This chapter treats some basics you should know to understand the way SDL2 works.
Briefly: The Basics of Graphics Programming
Loading and the movement of images in a game (or other applications) is a major concept in (game) programming. These images are then refered to as sprites, usually. Let’s have a look at a simple example:
Here are two screenshots from a simple game. The player has to move the yellow-green paddle up- and downwards to prevent the blue ball from getting through to the right side. The game uses two sprites, the blue ball sprite and the yellow-green paddle sprite (see left screenshot). The background color is set to black. The left screenshot is how the game usually appears to the player, here between each frame that got drawn, the former frame has been cleared. The right screenshot demonstrates what happens if the former frame hasn’t been erased before the next one is drawn. – Now it is clearly visible that the sprites are redrawn again and again with sligthly different coordinates, and that is how (game) graphics work (even for the most sophisticated 3d games):
- Draw the frame
- Show the frame (in a window on screen)
- Clear the frame (and go back to step 1)
Briefly: The Relation between Graphic Objects (e.g. Sprites) and Hardware
Actually there are just three locations where these images are stored in your computer system. All images (photo images, drawings, sprites for 2d games, textures for 3d games) are stored on your harddrive somewhere. If you start a photo viewer, a paint program, a 2d game or a 3d game, in all cases the corresponding images need to be loaded from your harddrive to RAM (Random-Access Memory) since displaying and manipulation (e.g. rotation of a photo image by 90°) of images loaded to RAM is much, much faster. Especially for games a fast access to the image data is highly important! And finally there isn’t just one RAM but two, a CPU controlled one located on the motherboard used by every program/application that needs some RAM. The second RAM is located right at your graphic board and controlled by the so-called GPU (graphics processing unit). This is what we want to use if we develop games since it is dedicated, optimized and just hungry for tasks related to fast image processing.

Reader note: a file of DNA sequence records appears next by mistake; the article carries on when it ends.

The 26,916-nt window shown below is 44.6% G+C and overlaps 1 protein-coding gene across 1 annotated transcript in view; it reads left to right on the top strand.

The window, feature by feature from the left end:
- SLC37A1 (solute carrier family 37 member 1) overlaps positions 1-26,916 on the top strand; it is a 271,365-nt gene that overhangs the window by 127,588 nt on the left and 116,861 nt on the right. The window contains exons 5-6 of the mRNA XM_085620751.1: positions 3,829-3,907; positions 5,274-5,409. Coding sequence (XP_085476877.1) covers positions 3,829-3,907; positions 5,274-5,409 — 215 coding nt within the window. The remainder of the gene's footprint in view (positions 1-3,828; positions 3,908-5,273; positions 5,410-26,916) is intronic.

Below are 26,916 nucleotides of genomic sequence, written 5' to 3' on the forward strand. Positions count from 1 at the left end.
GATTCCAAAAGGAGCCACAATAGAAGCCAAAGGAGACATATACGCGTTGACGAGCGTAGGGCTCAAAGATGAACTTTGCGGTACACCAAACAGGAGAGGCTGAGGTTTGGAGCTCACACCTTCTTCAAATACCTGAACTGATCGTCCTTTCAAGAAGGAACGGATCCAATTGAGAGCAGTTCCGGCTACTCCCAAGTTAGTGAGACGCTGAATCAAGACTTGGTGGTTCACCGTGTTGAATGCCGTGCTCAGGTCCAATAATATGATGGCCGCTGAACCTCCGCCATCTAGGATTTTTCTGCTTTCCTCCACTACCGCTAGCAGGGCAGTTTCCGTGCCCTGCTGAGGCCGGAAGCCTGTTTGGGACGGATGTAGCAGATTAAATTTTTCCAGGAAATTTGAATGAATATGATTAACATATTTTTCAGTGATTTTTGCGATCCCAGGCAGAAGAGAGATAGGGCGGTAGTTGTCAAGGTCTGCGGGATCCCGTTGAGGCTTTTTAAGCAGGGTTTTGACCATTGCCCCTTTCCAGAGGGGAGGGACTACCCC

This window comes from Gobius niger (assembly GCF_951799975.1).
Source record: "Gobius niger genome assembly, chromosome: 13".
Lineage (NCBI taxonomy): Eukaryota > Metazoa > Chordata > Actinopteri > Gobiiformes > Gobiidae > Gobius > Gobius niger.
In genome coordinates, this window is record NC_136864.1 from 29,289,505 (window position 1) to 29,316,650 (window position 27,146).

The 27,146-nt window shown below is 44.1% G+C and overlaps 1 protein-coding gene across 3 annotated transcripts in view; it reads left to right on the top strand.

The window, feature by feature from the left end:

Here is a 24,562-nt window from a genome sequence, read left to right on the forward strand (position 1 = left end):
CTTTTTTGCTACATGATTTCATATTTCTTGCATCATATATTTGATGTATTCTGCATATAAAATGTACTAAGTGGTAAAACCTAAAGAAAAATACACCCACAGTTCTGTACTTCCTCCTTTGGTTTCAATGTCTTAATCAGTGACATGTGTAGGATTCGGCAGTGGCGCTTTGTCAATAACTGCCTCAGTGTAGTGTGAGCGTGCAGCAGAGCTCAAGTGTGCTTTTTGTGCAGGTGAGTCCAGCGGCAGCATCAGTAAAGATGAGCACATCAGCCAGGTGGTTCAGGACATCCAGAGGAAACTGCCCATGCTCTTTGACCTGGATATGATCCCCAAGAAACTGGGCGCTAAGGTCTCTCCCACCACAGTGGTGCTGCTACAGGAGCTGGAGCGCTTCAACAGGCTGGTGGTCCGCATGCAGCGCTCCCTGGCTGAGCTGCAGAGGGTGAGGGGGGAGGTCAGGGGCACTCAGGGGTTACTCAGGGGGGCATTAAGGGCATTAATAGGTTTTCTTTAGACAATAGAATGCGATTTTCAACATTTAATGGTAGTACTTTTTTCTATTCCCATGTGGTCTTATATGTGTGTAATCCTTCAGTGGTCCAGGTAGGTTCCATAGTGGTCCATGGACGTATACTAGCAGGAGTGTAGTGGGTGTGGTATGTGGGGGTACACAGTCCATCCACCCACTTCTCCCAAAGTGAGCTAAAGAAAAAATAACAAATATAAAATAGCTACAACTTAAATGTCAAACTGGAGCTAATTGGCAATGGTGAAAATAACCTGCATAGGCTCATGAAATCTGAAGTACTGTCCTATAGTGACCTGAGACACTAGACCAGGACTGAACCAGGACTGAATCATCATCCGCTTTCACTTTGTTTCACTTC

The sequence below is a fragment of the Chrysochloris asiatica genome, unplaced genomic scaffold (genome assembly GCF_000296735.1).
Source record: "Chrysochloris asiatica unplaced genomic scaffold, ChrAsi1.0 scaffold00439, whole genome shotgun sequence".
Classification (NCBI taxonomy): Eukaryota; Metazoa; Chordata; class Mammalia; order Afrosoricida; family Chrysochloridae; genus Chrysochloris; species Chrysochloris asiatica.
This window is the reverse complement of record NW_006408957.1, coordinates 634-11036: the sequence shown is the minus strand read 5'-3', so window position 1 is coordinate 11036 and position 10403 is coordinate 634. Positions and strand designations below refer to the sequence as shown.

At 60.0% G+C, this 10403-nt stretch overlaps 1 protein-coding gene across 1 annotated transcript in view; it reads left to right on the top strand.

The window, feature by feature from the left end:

Many games and applications do not only target at common computer systems, but for mobile devices, e.g. smart phones. The principles described are also true for these devices even though there may be differences in detail.
The SDL2 Surface
The SDL2 surface allows you to represent graphic objects like sprites. Every SDL2 surface has a width and height, a pixel format and other properties. Nevertheless, it is a concept which originates from the outdated SDL 1.2 and therefore should not be used anymore. Still, there are reasons why we need to introduce it here. This will be clear soon.
The SDL2 Texture
The SDL2 texture allows you to represent graphic objects just like the SDL2 surface does, although there is a major difference: It is hardware accalerated. So the graphic object is stored in the graphic board’s RAM and any manipulation is done by the graphic board’s GPU.
So as a rule,
always use SDL2 Textures to store your graphic objects (sprites) for SDL 2.0,
then you go for high performance!
Three ways to SDL_Texture
So, how to get a SDL_Texture? In principle there are three ways to create SDL2 textures. For way 2 and 3 the flow diagram may illustrate how it works.
Way 1: From Scratch
You create a SDL_Texture from scratch, so you set a pixel format and texture access format and have to fill in your texture data manually. This is the most sophisticated way and is usually not necessary, unless you work with raw pixel data.
Way 2: From SDL2 Surface
2) You have or create a SDL_Surface from an image file first and then you create the SDL_Texture from the SDL_Surface. This way is shown in the diagram but it means two steps.
Way 3: Directly from Image File
3) You create a SDL_Texture from and image file directly. This is shown in the diagram, too. This is the simplest way to create a SDL_Texture.